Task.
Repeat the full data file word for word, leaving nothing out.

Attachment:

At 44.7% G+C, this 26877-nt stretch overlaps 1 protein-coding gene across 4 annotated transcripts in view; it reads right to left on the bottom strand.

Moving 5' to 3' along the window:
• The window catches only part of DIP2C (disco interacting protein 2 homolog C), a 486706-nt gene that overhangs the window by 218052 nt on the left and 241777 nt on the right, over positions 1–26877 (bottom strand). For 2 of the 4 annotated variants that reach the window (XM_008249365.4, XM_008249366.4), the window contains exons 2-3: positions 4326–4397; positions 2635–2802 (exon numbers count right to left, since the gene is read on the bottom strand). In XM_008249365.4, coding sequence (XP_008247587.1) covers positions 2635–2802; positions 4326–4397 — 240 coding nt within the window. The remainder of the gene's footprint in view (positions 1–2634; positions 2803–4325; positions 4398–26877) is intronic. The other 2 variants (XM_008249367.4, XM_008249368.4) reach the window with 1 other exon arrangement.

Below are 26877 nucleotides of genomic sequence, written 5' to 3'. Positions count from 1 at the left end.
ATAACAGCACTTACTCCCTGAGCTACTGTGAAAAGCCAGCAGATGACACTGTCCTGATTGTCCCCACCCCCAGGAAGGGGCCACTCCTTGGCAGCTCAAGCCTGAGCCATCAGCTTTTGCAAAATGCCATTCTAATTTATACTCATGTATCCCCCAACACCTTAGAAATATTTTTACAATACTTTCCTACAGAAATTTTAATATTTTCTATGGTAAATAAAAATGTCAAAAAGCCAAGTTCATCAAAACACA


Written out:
At 44.7% G+C, this 26877-nt stretch overlaps 1 protein-coding gene across 4 annotated transcripts in view; it reads right to left on the bottom strand.

Moving 5' to 3' along the window:
• The window catches only part of DIP2C (disco interacting protein 2 homolog C), a 486706-nt gene that overhangs the window by 218052 nt on the left and 241777 nt on the right, over positions 1–26877 (bottom strand). For 2 of the 4 annotated variants that reach the window (XM_008249365.4, XM_008249366.4), the window contains exons 2-3: positions 4326–4397; positions 2635–2802 (exon numbers count right to left, since the gene is read on the bottom strand). In XM_008249365.4, coding sequence (XP_008247587.1) covers positions 2635–2802; positions 4326–4397 — 240 coding nt within the window. The remainder of the gene's footprint in view (positions 1–2634; positions 2803–4325; positions 4398–26877) is intronic. The other 2 variants (XM_008249367.4, XM_008249368.4) reach the window with 1 other exon arrangement.

Below are 26877 nucleotides of genomic sequence, written 5' to 3'. Positions count from 1 at the left end.
ATAACAGCACTTACTCCCTGAGCTACTGTGAAAAGCCAGCAGATGACACTGTCCTGATTGTCCCCACCCCCAGGAAGGGGCCACTCCTTGGCAGCTCAAGCCTGAGCCATCAGCTTTTGCAAAATGCCATTCTAATTTATACTCATGTATCCCCCAACACCTTAGAAATATTTTTACAATACTTTCCTACAGAAATTTTAATATTTTCTATGGTAAATAAAAATGTCAAAAAGCCAAGTTCATCAAAACACA